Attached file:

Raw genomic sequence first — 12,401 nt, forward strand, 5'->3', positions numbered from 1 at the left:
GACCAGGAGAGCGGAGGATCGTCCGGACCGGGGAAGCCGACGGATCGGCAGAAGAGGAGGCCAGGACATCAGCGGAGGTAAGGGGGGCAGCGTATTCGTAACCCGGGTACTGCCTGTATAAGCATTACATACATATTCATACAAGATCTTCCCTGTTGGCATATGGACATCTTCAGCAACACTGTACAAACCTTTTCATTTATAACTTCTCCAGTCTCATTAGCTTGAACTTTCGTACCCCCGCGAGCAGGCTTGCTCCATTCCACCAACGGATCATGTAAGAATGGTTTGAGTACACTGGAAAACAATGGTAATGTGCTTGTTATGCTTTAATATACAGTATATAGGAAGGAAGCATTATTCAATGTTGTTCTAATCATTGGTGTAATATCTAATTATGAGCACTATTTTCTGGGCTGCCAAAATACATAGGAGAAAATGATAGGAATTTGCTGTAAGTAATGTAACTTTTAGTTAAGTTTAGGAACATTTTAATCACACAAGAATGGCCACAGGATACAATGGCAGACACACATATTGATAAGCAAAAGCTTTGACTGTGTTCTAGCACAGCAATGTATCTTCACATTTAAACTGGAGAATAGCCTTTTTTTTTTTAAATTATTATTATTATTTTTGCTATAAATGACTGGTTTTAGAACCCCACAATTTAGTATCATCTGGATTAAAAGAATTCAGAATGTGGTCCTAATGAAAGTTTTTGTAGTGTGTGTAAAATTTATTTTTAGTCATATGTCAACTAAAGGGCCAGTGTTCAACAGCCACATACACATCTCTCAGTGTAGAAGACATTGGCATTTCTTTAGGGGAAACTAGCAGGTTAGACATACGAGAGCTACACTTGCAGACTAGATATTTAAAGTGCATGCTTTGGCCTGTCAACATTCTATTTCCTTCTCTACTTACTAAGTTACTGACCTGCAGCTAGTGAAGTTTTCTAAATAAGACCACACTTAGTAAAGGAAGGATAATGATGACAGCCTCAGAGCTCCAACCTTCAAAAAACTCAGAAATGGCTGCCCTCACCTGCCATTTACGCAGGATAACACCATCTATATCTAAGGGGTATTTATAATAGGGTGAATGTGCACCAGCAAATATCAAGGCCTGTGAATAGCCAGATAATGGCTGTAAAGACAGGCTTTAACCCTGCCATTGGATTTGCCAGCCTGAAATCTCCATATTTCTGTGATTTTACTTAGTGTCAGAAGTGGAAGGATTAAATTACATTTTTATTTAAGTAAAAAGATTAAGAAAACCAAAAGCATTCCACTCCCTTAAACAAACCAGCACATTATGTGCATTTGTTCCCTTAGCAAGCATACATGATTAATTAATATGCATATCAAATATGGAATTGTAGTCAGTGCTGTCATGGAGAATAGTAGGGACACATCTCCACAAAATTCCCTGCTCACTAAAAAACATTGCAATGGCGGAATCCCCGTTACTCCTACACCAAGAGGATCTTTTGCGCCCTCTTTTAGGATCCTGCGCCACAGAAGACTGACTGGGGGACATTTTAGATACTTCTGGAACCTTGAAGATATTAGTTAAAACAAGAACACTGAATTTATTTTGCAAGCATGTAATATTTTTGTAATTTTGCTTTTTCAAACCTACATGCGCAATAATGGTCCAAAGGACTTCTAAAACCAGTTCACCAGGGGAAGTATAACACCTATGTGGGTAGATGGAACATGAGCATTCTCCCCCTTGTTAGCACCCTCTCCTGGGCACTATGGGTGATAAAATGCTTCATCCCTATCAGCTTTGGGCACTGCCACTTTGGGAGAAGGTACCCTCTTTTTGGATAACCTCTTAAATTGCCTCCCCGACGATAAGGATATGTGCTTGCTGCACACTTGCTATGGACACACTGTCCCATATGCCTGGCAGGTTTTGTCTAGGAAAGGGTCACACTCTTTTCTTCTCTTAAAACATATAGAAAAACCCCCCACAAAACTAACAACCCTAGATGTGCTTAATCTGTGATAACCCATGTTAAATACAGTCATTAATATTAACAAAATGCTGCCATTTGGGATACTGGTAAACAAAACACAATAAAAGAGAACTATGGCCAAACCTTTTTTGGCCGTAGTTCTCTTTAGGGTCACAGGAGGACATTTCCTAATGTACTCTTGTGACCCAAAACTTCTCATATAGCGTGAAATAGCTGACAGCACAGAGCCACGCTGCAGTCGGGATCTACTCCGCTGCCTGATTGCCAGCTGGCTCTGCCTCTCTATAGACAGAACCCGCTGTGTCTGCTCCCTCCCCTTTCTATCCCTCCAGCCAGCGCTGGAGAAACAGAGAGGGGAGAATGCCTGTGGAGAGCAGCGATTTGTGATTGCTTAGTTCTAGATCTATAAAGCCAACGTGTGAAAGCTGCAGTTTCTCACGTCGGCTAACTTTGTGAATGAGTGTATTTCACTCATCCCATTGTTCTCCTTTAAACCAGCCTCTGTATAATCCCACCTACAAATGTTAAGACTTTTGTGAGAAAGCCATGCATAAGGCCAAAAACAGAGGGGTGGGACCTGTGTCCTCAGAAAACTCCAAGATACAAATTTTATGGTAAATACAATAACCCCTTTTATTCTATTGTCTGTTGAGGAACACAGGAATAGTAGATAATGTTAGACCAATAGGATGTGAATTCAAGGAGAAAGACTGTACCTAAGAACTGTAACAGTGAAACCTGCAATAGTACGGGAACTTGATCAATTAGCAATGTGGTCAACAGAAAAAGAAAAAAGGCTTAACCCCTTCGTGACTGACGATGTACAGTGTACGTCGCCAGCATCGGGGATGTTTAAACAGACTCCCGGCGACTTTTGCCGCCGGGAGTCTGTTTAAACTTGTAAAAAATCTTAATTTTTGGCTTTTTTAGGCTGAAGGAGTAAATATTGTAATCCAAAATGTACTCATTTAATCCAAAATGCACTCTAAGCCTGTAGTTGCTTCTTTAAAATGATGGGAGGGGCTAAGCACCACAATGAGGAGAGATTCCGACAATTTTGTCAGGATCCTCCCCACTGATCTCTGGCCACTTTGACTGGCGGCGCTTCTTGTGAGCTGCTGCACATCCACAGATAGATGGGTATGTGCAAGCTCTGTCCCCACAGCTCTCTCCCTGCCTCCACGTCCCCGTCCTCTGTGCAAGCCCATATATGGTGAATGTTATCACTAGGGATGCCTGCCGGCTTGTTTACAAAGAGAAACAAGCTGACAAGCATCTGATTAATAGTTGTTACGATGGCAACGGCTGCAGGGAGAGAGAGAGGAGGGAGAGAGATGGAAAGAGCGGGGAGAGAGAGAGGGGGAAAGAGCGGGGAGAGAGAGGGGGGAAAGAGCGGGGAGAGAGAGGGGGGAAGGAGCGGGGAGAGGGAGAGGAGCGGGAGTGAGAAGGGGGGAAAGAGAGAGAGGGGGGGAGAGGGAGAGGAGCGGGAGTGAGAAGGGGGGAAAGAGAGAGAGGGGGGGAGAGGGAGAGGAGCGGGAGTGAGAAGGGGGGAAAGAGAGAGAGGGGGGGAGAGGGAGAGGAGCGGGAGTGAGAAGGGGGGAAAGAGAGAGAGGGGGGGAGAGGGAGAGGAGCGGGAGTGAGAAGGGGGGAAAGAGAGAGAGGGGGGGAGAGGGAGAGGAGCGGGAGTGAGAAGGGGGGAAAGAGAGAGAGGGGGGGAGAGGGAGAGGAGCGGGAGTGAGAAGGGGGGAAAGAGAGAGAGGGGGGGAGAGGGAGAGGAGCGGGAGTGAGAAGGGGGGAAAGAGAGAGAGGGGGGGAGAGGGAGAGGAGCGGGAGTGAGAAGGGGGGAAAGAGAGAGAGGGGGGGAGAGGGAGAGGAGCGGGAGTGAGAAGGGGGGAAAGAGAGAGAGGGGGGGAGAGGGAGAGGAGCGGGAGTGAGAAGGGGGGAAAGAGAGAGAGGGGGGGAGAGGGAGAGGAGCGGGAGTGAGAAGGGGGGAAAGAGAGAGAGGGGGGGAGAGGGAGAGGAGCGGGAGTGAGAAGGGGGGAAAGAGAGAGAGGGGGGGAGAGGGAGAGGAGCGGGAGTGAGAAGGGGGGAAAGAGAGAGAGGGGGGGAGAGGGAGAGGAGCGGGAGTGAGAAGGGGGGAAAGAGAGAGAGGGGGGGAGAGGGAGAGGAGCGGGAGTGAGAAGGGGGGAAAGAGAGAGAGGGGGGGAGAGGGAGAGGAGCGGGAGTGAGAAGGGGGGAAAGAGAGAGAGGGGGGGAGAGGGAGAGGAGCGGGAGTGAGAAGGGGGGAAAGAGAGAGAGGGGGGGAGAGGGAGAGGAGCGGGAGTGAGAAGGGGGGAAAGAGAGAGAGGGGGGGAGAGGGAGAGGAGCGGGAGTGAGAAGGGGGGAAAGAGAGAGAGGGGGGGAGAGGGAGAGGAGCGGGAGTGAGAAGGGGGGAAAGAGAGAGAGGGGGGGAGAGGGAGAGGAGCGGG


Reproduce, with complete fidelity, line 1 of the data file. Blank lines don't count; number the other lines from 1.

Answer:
Raw genomic sequence first — 12,401 nt, forward strand, 5'->3', positions numbered from 1 at the left: